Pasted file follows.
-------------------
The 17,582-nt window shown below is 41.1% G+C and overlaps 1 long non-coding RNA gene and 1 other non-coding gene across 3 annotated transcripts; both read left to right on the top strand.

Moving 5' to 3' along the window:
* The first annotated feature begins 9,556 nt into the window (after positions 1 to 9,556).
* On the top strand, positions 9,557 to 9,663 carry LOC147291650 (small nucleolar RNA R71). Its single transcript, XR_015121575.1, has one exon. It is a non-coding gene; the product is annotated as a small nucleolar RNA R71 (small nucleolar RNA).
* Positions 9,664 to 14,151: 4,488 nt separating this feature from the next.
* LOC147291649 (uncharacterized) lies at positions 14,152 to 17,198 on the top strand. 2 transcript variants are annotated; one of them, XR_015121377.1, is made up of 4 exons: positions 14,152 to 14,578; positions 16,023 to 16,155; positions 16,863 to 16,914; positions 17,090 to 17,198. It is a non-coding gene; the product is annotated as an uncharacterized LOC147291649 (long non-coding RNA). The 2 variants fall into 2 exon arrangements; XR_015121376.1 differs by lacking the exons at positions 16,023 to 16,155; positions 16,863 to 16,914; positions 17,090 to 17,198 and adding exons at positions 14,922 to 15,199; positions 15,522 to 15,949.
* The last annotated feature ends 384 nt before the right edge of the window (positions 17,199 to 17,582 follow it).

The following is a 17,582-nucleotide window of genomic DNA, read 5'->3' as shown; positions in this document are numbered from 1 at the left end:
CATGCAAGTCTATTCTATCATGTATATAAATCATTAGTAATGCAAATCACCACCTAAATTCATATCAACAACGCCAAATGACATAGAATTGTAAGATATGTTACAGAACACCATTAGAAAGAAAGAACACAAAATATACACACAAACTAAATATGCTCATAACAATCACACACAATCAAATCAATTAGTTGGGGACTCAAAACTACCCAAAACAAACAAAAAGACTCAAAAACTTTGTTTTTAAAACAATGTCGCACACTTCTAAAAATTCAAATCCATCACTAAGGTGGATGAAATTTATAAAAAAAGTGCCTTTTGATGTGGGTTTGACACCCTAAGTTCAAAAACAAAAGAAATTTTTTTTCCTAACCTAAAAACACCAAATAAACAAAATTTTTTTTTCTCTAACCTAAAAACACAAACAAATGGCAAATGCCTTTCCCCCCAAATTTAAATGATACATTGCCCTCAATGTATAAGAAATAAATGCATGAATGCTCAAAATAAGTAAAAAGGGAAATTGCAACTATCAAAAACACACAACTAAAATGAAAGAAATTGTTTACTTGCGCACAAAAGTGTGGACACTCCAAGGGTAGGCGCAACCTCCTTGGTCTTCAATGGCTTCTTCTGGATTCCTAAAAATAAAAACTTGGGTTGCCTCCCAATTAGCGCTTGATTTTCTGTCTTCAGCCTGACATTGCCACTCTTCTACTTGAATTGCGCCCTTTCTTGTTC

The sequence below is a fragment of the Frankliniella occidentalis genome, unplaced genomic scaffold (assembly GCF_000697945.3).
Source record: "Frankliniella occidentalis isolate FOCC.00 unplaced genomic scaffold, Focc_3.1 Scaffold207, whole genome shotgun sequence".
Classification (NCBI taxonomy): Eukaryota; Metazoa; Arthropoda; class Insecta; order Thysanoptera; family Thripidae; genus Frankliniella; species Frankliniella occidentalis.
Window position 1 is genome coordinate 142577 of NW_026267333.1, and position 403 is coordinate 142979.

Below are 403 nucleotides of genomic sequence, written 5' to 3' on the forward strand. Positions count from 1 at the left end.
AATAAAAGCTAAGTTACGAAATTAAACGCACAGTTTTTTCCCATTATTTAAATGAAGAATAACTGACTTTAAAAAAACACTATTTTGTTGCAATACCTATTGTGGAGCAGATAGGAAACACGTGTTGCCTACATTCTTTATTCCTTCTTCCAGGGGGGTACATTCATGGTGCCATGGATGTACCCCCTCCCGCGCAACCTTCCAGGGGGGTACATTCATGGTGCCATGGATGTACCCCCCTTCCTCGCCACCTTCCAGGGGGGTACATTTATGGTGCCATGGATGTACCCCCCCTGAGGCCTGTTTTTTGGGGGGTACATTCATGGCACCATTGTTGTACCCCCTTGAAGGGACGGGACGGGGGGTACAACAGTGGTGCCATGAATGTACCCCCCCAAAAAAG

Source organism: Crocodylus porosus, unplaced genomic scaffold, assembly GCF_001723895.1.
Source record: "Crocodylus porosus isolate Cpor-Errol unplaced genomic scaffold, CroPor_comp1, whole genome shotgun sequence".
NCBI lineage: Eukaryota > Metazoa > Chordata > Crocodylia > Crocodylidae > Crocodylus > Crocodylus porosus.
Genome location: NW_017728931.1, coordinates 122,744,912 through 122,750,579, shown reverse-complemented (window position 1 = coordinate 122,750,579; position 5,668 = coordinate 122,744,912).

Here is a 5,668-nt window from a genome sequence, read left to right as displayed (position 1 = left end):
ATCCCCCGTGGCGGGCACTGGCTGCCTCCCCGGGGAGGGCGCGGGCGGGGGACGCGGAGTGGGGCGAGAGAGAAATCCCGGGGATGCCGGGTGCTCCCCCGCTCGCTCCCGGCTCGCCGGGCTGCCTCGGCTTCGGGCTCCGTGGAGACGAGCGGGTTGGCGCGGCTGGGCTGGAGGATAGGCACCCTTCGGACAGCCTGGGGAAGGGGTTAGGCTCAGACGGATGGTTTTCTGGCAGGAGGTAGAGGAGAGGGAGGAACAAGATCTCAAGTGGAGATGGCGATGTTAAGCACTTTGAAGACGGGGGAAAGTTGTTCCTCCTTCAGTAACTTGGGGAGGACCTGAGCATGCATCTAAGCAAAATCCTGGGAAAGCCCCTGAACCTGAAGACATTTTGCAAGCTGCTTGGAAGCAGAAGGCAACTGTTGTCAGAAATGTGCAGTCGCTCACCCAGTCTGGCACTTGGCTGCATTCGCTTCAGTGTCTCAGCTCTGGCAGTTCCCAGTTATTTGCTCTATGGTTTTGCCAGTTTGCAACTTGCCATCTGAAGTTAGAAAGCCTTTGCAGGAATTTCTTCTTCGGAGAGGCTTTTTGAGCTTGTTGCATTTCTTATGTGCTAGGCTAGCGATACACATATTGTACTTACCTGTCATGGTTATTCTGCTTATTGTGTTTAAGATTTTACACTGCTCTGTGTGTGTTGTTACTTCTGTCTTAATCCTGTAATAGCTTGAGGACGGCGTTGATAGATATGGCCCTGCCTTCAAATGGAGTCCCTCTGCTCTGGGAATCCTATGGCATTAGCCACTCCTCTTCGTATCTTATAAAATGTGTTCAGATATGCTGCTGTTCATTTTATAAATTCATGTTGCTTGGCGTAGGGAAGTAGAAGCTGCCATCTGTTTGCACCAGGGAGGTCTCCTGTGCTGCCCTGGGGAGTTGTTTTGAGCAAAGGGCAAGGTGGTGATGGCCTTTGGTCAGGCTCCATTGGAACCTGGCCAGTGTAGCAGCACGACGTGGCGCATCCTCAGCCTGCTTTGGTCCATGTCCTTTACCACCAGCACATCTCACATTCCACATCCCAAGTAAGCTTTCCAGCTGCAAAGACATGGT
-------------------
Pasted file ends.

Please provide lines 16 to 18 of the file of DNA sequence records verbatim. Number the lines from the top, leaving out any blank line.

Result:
Source organism: Crocodylus porosus, unplaced genomic scaffold, assembly GCF_001723895.1.
Source record: "Crocodylus porosus isolate Cpor-Errol unplaced genomic scaffold, CroPor_comp1, whole genome shotgun sequence".
NCBI lineage: Eukaryota > Metazoa > Chordata > Crocodylia > Crocodylidae > Crocodylus > Crocodylus porosus.